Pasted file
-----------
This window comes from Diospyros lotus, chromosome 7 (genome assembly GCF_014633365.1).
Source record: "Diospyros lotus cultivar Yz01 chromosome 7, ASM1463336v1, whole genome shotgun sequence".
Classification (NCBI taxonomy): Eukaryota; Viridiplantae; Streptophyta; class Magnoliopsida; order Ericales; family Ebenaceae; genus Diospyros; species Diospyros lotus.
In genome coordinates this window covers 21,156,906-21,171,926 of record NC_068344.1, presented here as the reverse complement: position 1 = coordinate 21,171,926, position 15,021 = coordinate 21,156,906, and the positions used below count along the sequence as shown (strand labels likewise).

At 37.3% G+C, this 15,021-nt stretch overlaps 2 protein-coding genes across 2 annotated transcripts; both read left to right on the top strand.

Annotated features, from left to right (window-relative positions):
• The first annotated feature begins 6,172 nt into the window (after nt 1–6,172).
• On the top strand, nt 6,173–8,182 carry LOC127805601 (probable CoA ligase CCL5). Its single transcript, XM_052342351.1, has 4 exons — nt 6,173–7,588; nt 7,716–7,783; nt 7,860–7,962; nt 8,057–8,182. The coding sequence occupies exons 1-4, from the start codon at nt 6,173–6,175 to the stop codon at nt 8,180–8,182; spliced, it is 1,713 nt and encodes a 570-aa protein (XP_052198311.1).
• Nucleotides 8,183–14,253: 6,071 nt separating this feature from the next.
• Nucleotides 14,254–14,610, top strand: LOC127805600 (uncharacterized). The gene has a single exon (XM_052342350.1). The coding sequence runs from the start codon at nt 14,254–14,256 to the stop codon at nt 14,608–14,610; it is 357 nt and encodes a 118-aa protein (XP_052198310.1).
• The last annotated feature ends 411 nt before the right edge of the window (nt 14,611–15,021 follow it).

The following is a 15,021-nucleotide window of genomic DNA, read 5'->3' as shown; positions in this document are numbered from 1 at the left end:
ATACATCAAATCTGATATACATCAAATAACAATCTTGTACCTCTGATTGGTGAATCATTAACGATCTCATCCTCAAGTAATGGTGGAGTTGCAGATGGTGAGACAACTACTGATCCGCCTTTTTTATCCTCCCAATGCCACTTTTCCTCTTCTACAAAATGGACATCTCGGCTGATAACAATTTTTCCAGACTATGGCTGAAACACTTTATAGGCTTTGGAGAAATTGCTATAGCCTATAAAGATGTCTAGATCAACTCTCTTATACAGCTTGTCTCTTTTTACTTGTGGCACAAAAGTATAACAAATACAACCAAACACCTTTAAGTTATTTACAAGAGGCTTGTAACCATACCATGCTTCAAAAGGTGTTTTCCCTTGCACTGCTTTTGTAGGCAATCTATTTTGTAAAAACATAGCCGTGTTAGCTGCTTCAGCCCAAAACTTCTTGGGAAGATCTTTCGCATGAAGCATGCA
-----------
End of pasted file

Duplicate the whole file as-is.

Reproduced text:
This window comes from Diospyros lotus, chromosome 7 (genome assembly GCF_014633365.1).
Source record: "Diospyros lotus cultivar Yz01 chromosome 7, ASM1463336v1, whole genome shotgun sequence".
Classification (NCBI taxonomy): Eukaryota; Viridiplantae; Streptophyta; class Magnoliopsida; order Ericales; family Ebenaceae; genus Diospyros; species Diospyros lotus.
In genome coordinates this window covers 21,156,906-21,171,926 of record NC_068344.1, presented here as the reverse complement: position 1 = coordinate 21,171,926, position 15,021 = coordinate 21,156,906, and the positions used below count along the sequence as shown (strand labels likewise).

At 37.3% G+C, this 15,021-nt stretch overlaps 2 protein-coding genes across 2 annotated transcripts; both read left to right on the top strand.

Annotated features, from left to right (window-relative positions):
• The first annotated feature begins 6,172 nt into the window (after nt 1–6,172).
• On the top strand, nt 6,173–8,182 carry LOC127805601 (probable CoA ligase CCL5). Its single transcript, XM_052342351.1, has 4 exons — nt 6,173–7,588; nt 7,716–7,783; nt 7,860–7,962; nt 8,057–8,182. The coding sequence occupies exons 1-4, from the start codon at nt 6,173–6,175 to the stop codon at nt 8,180–8,182; spliced, it is 1,713 nt and encodes a 570-aa protein (XP_052198311.1).
• Nucleotides 8,183–14,253: 6,071 nt separating this feature from the next.
• Nucleotides 14,254–14,610, top strand: LOC127805600 (uncharacterized). The gene has a single exon (XM_052342350.1). The coding sequence runs from the start codon at nt 14,254–14,256 to the stop codon at nt 14,608–14,610; it is 357 nt and encodes a 118-aa protein (XP_052198310.1).
• The last annotated feature ends 411 nt before the right edge of the window (nt 14,611–15,021 follow it).

The following is a 15,021-nucleotide window of genomic DNA, read 5'->3' as shown; positions in this document are numbered from 1 at the left end:
ATACATCAAATCTGATATACATCAAATAACAATCTTGTACCTCTGATTGGTGAATCATTAACGATCTCATCCTCAAGTAATGGTGGAGTTGCAGATGGTGAGACAACTACTGATCCGCCTTTTTTATCCTCCCAATGCCACTTTTCCTCTTCTACAAAATGGACATCTCGGCTGATAACAATTTTTCCAGACTATGGCTGAAACACTTTATAGGCTTTGGAGAAATTGCTATAGCCTATAAAGATGTCTAGATCAACTCTCTTATACAGCTTGTCTCTTTTTACTTGTGGCACAAAAGTATAACAAATACAACCAAACACCTTTAAGTTATTTACAAGAGGCTTGTAACCATACCATGCTTCAAAAGGTGTTTTCCCTTGCACTGCTTTTGTAGGCAATCTATTTTGTAAAAACATAGCCGTGTTAGCTGCTTCAGCCCAAAACTTCTTGGGAAGATCTTTCGCATGAAGCATGCA